Moreover, a further problem with customs' officials meant only non-perishable items could be imported. From the strategies of Sainsbury, the distribution channels are only through large stores located in key areas. It focuses on the large stores in highly populated areas where potential customers have medium purchasing power. Sainsbury main aim is to provide the best prices in the market. A number of strategies are used to reduce the costs and improve margins. Sainsbury uses 130 key value items (KVIs) in order to attract the consumers. This KVIs are usually the items that give consumers a feeling about the whole store according to its prices and services. According to this strategy of KVIs one of the most successful stores has daily sales of over 500,000 LE as a result of using such a strategy. 

The internal environment of Sainsbury according to its staff is highly significant. Sainsbury transfers about 64 expatriates from the headquarters to join the new branches in Egypt. The store group offers to them a family relocation allowances, luxurious cars and apartments. Moreover, their salaries at first was high and enough. Their main tasks is to develop and train the personnel required to run the stores. Furthermore, the company started to hire professionals and new graduates with limited experience to tailor the new hires to fit Sainsbury strategy and culture. (Tsaih et al, 2014, P. 1-24).

Joint Venture as a Foreign Investment Theory:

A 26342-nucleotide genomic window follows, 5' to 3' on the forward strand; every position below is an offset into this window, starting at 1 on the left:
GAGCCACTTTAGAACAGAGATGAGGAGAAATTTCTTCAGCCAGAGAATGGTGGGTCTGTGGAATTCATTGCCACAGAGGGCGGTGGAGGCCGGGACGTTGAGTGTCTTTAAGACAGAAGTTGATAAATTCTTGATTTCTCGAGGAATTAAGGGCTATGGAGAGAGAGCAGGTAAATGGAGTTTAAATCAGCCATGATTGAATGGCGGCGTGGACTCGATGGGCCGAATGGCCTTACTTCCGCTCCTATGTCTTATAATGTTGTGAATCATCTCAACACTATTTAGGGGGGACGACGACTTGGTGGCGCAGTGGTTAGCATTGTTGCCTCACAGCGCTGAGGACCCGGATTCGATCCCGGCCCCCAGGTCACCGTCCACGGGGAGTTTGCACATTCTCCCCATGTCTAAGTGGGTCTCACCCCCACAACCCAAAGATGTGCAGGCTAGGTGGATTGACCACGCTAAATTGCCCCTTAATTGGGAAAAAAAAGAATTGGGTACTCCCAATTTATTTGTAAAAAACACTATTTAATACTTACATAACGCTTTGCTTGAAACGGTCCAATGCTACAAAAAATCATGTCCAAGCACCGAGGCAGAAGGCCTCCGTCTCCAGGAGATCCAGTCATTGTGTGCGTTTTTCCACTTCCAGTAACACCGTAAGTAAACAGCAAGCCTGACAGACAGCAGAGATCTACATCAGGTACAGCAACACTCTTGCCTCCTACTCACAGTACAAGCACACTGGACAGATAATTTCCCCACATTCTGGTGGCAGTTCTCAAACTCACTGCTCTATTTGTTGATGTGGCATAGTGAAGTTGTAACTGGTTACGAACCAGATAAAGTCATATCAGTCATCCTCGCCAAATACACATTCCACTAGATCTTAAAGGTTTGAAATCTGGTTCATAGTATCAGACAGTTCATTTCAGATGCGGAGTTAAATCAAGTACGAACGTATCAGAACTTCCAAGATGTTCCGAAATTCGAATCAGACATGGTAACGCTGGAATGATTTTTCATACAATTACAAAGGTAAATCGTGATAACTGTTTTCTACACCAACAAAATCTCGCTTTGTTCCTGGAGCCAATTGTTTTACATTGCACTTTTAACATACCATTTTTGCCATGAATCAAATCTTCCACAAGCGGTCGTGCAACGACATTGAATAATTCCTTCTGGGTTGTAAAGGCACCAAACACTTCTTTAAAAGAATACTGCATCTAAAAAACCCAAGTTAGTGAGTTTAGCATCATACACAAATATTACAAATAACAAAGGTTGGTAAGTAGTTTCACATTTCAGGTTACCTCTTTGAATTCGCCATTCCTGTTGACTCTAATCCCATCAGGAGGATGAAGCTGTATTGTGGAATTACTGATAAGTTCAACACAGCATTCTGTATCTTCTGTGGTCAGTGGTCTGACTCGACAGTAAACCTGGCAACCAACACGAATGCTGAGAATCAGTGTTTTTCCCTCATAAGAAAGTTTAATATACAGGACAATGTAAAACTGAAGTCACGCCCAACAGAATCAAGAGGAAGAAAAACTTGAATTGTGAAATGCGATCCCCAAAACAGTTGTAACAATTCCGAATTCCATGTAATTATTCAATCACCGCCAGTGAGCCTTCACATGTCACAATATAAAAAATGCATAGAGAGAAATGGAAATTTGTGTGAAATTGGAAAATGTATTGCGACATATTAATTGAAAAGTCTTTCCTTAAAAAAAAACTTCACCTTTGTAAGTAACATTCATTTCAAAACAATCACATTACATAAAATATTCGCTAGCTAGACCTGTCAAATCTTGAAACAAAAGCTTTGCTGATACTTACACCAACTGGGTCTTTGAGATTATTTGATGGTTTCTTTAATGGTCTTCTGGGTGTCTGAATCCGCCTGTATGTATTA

Joint venture is the union of two or more parties for specific reasons (Farlex, 2003. P.1).In 1997 there is a new established group named Edge retail group. It is created by El Nasharty Group. These Egyptian owners want to expand the Edge chain by adopting an international business standards and attracting foreign investors to fund these expansions. One-disadvantage faces the Edge group is Edge’s relatively weak brand name. In March 1999, this disadvantage leads the Edge group to make an agreement with J Sainsbury’s PLC to form a joint venture. At first Sainsbury owns about 25.1 per cent of Edge interest. After that, all the new stores’ openings show a strong way of sales. Because of that, Sainsbury decides to increase its ownership of the joint venture to reach 81.1 per cent. On January 2000, Sainsbury opens its first food, family and home store, which is bigger than the neighborhood stores and its main focusing is on quality and choices. (Al-Ali et al, 2014, P. 1-17).

Theories and Frameworks: